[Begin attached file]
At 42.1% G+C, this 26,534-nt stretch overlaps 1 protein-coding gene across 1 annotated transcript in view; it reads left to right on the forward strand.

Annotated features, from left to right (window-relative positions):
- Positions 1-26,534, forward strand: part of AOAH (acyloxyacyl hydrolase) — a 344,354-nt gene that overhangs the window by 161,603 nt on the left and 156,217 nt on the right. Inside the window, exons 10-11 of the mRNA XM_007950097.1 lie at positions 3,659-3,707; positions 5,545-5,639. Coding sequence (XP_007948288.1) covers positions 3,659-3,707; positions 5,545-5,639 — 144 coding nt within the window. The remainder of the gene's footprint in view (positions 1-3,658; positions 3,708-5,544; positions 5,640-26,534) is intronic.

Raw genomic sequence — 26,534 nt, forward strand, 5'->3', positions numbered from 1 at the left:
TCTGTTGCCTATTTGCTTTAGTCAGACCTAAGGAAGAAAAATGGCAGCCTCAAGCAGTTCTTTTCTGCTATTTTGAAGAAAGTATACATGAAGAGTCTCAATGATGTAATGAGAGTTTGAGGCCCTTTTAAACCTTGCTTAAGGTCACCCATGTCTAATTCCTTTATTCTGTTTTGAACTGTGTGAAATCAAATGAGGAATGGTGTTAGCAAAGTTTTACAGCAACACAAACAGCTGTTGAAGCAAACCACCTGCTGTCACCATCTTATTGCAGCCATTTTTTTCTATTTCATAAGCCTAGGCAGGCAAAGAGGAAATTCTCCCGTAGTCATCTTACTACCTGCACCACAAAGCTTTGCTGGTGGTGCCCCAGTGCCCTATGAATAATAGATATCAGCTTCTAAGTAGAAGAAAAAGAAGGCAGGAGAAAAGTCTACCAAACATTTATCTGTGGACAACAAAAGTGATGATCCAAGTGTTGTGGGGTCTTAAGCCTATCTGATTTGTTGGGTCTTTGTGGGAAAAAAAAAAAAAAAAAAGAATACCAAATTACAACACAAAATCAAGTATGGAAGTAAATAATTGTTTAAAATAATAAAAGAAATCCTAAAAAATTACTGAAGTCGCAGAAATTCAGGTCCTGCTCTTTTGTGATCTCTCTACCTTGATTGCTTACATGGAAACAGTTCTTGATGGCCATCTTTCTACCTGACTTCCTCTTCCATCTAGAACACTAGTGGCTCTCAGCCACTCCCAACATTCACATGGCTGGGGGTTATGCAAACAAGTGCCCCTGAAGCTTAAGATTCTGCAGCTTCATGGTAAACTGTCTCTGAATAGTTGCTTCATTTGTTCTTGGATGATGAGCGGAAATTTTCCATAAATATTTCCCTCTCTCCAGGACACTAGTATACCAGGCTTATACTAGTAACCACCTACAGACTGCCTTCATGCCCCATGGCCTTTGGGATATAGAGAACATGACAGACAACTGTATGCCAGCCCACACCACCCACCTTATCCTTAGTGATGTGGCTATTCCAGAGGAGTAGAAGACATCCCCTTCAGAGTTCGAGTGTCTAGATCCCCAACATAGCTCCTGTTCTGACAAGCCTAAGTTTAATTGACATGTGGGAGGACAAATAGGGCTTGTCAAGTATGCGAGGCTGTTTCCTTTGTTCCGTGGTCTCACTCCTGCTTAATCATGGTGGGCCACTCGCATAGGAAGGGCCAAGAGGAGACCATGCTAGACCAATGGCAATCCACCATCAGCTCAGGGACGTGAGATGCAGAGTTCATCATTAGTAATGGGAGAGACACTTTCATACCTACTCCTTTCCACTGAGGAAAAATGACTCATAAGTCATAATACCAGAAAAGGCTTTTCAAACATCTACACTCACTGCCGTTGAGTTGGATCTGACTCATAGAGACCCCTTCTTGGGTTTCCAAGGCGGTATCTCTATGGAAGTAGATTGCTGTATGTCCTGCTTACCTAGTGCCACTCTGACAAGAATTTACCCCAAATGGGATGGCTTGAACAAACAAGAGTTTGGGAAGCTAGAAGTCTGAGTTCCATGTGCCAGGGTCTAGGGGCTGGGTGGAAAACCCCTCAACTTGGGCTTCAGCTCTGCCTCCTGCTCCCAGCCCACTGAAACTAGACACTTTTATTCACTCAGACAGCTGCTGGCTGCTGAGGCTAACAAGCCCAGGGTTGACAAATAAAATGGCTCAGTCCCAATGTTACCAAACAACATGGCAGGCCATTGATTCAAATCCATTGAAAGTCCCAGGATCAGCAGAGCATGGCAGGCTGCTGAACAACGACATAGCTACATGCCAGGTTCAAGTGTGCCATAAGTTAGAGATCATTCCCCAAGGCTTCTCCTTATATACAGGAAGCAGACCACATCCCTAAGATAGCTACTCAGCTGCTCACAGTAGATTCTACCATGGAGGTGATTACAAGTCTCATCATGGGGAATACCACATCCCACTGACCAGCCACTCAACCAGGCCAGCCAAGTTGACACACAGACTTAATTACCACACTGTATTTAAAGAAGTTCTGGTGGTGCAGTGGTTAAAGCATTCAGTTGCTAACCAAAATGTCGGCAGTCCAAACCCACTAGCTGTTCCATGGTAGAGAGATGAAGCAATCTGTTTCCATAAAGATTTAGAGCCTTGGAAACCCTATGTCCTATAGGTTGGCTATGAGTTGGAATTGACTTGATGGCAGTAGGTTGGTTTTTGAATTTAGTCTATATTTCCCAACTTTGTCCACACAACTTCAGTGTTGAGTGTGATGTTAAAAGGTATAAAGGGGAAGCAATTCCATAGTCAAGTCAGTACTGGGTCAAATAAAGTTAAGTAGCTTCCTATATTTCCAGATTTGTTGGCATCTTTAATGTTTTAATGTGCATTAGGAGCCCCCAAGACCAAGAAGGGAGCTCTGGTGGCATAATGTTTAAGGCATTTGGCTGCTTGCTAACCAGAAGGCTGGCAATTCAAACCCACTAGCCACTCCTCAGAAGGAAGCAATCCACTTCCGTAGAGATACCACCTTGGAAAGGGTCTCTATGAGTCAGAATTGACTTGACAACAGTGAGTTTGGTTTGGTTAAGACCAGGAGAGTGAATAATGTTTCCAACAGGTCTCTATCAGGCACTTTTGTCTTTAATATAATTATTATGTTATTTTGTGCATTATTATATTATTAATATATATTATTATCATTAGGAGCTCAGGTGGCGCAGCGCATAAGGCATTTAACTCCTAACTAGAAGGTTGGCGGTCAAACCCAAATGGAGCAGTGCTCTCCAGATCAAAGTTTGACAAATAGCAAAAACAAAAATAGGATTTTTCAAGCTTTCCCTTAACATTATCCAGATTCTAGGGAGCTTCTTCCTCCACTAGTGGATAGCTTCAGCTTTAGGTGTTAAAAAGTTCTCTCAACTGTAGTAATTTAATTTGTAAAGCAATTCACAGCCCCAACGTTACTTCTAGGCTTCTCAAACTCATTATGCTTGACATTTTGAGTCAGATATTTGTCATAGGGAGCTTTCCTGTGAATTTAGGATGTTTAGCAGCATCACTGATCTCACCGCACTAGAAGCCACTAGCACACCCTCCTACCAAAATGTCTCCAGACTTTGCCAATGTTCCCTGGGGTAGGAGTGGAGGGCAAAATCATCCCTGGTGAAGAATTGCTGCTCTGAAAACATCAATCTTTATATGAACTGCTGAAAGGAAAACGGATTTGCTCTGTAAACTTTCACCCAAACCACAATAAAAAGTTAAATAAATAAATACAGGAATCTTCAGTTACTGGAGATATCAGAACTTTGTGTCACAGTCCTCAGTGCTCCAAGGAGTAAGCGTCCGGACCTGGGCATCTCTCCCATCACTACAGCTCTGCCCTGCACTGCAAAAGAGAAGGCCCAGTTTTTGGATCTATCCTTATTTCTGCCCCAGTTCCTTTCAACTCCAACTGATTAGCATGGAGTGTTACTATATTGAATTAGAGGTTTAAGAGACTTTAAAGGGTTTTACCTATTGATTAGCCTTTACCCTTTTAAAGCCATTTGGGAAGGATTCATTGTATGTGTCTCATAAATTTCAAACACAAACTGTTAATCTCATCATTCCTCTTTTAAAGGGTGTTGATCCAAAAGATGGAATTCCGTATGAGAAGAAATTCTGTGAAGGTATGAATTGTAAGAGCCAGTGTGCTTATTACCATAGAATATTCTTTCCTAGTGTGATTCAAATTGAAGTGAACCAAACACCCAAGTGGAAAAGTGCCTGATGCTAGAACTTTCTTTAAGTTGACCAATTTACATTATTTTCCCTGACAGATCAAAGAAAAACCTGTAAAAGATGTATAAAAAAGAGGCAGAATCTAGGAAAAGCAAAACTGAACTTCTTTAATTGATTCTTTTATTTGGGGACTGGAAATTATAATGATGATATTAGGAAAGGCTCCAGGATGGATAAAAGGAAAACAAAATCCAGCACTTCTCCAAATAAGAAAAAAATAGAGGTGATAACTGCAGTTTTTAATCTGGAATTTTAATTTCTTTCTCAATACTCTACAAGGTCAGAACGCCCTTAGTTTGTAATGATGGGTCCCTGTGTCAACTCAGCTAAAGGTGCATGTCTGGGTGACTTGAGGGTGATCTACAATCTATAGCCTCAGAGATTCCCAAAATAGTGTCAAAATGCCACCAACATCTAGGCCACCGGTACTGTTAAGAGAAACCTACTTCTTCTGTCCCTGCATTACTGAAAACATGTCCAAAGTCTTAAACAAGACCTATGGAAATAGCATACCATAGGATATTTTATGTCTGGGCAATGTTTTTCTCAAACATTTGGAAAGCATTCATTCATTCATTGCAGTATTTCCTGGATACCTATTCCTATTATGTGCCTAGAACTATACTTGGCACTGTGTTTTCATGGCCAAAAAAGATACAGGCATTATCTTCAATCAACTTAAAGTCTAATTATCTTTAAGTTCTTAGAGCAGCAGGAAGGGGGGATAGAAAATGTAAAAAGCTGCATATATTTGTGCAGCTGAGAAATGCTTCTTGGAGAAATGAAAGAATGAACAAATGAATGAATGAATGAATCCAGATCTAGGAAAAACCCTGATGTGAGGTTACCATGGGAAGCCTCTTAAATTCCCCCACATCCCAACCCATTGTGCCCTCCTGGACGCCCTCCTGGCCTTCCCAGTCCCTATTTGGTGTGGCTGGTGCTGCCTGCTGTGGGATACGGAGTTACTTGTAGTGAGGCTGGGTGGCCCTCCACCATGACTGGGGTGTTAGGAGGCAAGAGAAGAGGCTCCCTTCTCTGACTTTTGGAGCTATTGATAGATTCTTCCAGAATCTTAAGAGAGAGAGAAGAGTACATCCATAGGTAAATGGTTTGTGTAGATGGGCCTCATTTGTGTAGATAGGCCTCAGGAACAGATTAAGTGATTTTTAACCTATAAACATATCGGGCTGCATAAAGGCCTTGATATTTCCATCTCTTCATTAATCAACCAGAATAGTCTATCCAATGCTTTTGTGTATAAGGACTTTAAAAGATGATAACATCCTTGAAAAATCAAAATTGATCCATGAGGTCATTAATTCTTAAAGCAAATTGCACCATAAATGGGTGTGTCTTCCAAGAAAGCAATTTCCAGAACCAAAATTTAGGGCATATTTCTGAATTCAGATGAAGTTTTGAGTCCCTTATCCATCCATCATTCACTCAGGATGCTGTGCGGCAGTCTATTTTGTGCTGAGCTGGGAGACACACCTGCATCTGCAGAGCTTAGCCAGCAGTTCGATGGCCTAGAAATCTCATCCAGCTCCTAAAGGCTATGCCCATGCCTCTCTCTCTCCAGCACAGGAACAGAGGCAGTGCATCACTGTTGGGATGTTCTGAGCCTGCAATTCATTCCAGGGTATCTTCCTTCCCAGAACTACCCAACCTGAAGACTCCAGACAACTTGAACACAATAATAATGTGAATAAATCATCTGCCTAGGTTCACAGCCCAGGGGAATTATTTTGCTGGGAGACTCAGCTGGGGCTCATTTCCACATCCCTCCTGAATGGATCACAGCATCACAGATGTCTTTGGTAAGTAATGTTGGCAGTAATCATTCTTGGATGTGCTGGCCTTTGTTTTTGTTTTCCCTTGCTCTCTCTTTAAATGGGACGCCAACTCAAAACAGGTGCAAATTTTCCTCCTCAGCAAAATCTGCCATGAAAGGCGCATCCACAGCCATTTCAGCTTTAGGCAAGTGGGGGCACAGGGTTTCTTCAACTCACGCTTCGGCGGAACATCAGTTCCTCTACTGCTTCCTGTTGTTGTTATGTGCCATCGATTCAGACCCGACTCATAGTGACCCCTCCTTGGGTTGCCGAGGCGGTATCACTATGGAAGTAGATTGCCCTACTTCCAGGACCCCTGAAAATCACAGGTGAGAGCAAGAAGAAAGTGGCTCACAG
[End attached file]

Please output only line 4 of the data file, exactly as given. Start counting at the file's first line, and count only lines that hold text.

Raw genomic sequence — 26,534 nt, forward strand, 5'->3', positions numbered from 1 at the left: